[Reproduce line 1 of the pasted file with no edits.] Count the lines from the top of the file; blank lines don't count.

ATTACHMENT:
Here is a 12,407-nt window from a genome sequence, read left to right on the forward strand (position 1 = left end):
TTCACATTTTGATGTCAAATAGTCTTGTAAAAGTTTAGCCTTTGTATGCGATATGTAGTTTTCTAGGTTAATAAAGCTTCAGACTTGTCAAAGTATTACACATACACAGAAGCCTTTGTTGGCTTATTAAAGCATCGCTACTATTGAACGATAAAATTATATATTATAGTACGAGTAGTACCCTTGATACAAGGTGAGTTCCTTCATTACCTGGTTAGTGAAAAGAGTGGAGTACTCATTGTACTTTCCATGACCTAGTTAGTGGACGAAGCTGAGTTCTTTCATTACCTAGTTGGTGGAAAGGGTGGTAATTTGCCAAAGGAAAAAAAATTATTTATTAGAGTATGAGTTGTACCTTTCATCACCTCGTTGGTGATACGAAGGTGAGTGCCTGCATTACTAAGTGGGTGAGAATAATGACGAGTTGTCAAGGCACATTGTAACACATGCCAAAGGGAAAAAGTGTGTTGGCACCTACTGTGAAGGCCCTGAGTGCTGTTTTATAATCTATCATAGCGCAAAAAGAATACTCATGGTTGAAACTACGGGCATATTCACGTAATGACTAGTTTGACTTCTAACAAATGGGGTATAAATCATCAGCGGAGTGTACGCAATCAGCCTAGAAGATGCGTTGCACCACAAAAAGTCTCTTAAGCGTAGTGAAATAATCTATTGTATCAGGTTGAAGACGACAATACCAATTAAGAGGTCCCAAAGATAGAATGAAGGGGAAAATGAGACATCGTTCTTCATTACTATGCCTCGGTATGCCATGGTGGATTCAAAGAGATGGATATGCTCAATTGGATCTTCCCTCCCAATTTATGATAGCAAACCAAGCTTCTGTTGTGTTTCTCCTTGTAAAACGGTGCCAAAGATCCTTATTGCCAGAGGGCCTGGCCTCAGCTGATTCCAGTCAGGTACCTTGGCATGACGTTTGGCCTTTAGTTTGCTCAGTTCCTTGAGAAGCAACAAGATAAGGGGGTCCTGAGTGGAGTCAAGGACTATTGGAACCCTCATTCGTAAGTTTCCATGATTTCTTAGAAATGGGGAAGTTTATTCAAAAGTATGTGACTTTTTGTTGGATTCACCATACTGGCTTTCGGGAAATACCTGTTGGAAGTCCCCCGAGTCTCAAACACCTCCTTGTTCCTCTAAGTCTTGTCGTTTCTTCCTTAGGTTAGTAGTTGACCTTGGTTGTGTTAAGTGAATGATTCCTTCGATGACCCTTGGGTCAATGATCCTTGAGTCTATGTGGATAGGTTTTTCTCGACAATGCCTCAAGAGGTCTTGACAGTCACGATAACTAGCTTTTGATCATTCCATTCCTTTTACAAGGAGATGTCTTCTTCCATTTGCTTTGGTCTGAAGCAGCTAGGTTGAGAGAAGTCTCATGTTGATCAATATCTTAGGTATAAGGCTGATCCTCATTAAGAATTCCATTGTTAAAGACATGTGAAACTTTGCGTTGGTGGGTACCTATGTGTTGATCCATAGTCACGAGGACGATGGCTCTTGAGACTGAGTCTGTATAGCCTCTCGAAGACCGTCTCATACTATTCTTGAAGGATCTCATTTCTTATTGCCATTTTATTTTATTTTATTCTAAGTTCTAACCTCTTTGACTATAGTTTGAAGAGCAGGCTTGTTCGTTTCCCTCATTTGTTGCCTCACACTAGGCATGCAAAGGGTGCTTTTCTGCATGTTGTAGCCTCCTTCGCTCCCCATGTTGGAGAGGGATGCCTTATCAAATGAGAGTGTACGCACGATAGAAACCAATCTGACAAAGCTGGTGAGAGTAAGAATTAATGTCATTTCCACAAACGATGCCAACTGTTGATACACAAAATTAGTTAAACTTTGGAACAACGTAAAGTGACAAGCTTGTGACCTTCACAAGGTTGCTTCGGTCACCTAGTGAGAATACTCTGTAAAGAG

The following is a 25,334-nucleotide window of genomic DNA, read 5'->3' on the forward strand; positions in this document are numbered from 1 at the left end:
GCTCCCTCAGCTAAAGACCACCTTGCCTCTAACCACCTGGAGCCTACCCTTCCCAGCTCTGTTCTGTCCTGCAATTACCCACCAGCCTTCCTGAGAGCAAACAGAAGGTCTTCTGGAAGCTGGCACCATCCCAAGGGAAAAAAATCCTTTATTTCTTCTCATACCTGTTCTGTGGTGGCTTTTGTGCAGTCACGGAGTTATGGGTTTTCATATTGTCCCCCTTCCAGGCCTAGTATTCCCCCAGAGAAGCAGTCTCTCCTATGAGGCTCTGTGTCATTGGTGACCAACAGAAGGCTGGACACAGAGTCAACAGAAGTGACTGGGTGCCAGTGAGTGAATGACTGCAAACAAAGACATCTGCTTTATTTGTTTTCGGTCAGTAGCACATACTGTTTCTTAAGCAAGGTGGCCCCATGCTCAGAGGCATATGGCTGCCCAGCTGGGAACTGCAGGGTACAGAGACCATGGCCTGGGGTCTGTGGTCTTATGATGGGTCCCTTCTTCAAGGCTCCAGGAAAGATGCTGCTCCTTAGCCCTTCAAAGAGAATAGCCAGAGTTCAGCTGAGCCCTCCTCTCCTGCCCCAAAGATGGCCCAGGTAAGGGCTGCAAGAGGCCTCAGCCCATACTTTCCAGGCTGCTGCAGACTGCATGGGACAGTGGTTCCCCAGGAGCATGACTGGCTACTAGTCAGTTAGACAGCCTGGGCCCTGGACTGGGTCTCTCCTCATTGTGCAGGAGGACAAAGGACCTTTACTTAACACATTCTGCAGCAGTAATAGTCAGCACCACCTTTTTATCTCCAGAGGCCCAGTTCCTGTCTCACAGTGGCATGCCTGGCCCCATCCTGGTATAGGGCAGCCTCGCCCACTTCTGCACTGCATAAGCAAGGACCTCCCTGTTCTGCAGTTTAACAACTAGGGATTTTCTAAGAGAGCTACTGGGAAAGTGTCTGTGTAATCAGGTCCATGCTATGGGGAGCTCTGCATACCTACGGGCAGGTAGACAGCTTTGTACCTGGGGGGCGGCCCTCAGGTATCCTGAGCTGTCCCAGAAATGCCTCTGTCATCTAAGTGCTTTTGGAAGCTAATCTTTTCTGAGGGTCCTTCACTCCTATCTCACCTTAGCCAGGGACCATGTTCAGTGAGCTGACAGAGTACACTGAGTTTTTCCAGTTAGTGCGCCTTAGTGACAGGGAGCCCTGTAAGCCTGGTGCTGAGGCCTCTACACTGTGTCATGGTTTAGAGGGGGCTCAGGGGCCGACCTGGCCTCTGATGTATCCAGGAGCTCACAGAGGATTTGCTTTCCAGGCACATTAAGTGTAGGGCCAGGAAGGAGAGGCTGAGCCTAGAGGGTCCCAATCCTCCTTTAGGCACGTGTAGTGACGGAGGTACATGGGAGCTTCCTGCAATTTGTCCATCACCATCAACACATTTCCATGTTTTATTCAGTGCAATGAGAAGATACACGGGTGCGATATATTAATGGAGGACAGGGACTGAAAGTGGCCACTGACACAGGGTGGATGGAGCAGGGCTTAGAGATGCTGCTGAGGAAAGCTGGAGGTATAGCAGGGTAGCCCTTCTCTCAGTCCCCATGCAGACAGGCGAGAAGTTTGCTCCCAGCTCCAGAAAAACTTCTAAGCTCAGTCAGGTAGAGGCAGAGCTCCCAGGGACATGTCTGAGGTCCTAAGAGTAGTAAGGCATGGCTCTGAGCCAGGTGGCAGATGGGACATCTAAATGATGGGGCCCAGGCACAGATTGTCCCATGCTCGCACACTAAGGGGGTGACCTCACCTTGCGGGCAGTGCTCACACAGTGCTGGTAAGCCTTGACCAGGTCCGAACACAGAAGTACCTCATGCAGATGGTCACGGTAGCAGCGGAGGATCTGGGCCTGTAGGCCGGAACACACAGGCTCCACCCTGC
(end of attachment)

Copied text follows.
Here is a 12,407-nt window from a genome sequence, read left to right on the forward strand (position 1 = left end):